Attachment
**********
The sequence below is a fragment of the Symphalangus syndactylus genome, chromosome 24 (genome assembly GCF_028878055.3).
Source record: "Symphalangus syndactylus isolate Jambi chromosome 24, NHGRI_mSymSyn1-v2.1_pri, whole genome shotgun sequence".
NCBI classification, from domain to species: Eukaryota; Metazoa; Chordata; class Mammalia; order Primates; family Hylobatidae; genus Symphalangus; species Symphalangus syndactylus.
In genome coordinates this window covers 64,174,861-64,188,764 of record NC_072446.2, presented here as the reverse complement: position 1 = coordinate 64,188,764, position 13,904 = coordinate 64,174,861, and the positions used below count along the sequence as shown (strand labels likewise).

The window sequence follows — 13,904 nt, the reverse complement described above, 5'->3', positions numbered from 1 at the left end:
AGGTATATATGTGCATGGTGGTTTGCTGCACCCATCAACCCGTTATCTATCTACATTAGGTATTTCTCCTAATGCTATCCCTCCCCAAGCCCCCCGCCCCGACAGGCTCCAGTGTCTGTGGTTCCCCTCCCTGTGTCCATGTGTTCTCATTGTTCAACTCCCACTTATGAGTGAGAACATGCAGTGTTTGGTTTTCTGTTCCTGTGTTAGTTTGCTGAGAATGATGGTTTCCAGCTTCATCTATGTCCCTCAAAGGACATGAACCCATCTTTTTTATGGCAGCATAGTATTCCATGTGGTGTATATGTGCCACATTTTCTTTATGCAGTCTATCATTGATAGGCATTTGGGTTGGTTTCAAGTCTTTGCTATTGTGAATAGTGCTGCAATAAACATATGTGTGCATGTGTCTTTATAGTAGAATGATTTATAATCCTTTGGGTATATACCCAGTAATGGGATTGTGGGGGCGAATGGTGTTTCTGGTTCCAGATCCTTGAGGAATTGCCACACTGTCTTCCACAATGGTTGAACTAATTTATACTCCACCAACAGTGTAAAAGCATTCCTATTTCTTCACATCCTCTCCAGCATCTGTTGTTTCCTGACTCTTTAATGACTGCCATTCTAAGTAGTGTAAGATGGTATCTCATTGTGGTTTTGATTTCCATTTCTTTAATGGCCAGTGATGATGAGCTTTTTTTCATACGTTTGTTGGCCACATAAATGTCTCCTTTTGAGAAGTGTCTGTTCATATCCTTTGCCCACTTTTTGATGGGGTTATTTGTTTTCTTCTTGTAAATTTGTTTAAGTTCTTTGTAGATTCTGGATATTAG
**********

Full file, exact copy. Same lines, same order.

The sequence below is a fragment of the Symphalangus syndactylus genome, chromosome 24 (genome assembly GCF_028878055.3).
Source record: "Symphalangus syndactylus isolate Jambi chromosome 24, NHGRI_mSymSyn1-v2.1_pri, whole genome shotgun sequence".
NCBI classification, from domain to species: Eukaryota; Metazoa; Chordata; class Mammalia; order Primates; family Hylobatidae; genus Symphalangus; species Symphalangus syndactylus.
In genome coordinates this window covers 64,174,861-64,188,764 of record NC_072446.2, presented here as the reverse complement: position 1 = coordinate 64,188,764, position 13,904 = coordinate 64,174,861, and the positions used below count along the sequence as shown (strand labels likewise).

The window sequence follows — 13,904 nt, the reverse complement described above, 5'->3', positions numbered from 1 at the left end:
AGGTATATATGTGCATGGTGGTTTGCTGCACCCATCAACCCGTTATCTATCTACATTAGGTATTTCTCCTAATGCTATCCCTCCCCAAGCCCCCCGCCCCGACAGGCTCCAGTGTCTGTGGTTCCCCTCCCTGTGTCCATGTGTTCTCATTGTTCAACTCCCACTTATGAGTGAGAACATGCAGTGTTTGGTTTTCTGTTCCTGTGTTAGTTTGCTGAGAATGATGGTTTCCAGCTTCATCTATGTCCCTCAAAGGACATGAACCCATCTTTTTTATGGCAGCATAGTATTCCATGTGGTGTATATGTGCCACATTTTCTTTATGCAGTCTATCATTGATAGGCATTTGGGTTGGTTTCAAGTCTTTGCTATTGTGAATAGTGCTGCAATAAACATATGTGTGCATGTGTCTTTATAGTAGAATGATTTATAATCCTTTGGGTATATACCCAGTAATGGGATTGTGGGGGCGAATGGTGTTTCTGGTTCCAGATCCTTGAGGAATTGCCACACTGTCTTCCACAATGGTTGAACTAATTTATACTCCACCAACAGTGTAAAAGCATTCCTATTTCTTCACATCCTCTCCAGCATCTGTTGTTTCCTGACTCTTTAATGACTGCCATTCTAAGTAGTGTAAGATGGTATCTCATTGTGGTTTTGATTTCCATTTCTTTAATGGCCAGTGATGATGAGCTTTTTTTCATACGTTTGTTGGCCACATAAATGTCTCCTTTTGAGAAGTGTCTGTTCATATCCTTTGCCCACTTTTTGATGGGGTTATTTGTTTTCTTCTTGTAAATTTGTTTAAGTTCTTTGTAGATTCTGGATATTAG